Thankfully, stamp duty is not a cost that is attributed to the seller. Stamp duty is effectively a tax on the preparation of documents related to a house sale and is only relevant for a buyer who is buying a house worth more that £125,00010.

Is there any tax to pay when selling a home?

The necessity of a tax payment is entirely down to the situation of the individual who is selling.

The only tax that may need paying – other than VAT for employed services – is Capital Gains tax, and is a tax imposed on the rise in value of your house during your time of ownership11. This tax is not payable if the following applies to you:

  • The house being sold is the only home you own, and it has been your main residence since your purchased it11.
  • It has not been split and let out (this does not include a lodger, or roommate) 11.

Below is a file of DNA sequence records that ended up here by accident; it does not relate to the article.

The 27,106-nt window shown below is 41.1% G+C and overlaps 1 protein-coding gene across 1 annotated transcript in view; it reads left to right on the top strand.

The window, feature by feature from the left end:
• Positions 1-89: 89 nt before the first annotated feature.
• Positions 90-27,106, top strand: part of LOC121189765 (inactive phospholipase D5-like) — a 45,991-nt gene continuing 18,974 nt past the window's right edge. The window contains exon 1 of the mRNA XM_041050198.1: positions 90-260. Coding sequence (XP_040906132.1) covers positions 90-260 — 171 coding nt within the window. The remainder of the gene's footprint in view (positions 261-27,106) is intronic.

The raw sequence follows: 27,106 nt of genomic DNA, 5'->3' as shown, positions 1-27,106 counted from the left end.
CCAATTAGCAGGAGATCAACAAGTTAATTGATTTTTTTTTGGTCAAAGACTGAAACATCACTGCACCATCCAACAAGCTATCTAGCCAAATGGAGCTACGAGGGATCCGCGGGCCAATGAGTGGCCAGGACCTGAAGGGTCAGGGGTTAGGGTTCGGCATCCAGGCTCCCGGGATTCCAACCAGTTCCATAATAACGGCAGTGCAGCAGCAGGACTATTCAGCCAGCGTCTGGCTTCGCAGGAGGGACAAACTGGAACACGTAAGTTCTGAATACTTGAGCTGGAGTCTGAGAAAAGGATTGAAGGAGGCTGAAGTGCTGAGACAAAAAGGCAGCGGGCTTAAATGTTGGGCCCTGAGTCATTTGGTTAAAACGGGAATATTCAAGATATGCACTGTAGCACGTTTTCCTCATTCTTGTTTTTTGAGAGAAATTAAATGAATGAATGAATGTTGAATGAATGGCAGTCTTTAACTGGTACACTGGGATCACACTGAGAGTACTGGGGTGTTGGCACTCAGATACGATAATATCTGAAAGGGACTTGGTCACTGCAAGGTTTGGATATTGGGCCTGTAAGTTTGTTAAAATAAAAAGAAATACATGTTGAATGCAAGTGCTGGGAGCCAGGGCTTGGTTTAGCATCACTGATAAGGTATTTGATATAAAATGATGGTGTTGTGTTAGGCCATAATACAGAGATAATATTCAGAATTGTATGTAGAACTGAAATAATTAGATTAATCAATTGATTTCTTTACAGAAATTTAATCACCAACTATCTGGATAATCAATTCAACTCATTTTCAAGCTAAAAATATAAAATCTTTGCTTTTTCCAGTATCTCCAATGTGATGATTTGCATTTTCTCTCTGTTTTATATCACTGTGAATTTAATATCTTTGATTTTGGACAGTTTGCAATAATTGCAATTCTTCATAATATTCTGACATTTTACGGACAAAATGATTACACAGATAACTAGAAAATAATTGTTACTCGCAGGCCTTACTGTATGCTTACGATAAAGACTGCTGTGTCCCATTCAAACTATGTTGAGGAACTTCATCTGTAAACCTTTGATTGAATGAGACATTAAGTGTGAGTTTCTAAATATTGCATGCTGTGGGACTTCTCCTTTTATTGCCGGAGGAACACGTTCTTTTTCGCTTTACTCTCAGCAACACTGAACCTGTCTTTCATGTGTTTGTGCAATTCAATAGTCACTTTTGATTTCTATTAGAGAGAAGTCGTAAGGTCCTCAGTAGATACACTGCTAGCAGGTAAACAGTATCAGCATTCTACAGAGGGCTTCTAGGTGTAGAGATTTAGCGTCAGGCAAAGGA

• It has not been used solely as business premises11.
  • The entire grounds (including all buildings) are less than 5,000m2 in area11.
  • It was bought solely to be flipped for financial gains in the short-term and not a residence11.

If these conditions do not apply to you, then you can enjoy Private Residence Relief and there is no charge11.

What are the other costs involved with selling a home?

Rather annoyingly – as many with experience of selling will be aware – there can be smaller costs that the seller is liable for, and these can often add up:

Energy Performance Certificate fees

An Energy Performance Certificate is a small survey that focuses on the environmental impact of your home. Brought into law on 1st August 200712, an EPC is carried out by an individual known as a Domestic Energy Assessor who uses software to give a house a score out of 100 based on its construction type, heating systems, loft and wall insulation, secondary heating appliances and glazing standards12.

When these certificates were introduced, a survey was likely to cost in the region of £120 (plus VAT), but as many estate agents have an individual on staff with the qualifications to perform the survey, the cost can often be as low as £30 to £40, and a generous agent will likely waive the fee. It is also worth noting that if an EPC has been performed in the preceding ten years, and there have been no structural changes that would affect its environmental impact for better or worse, then an EPC is not required12.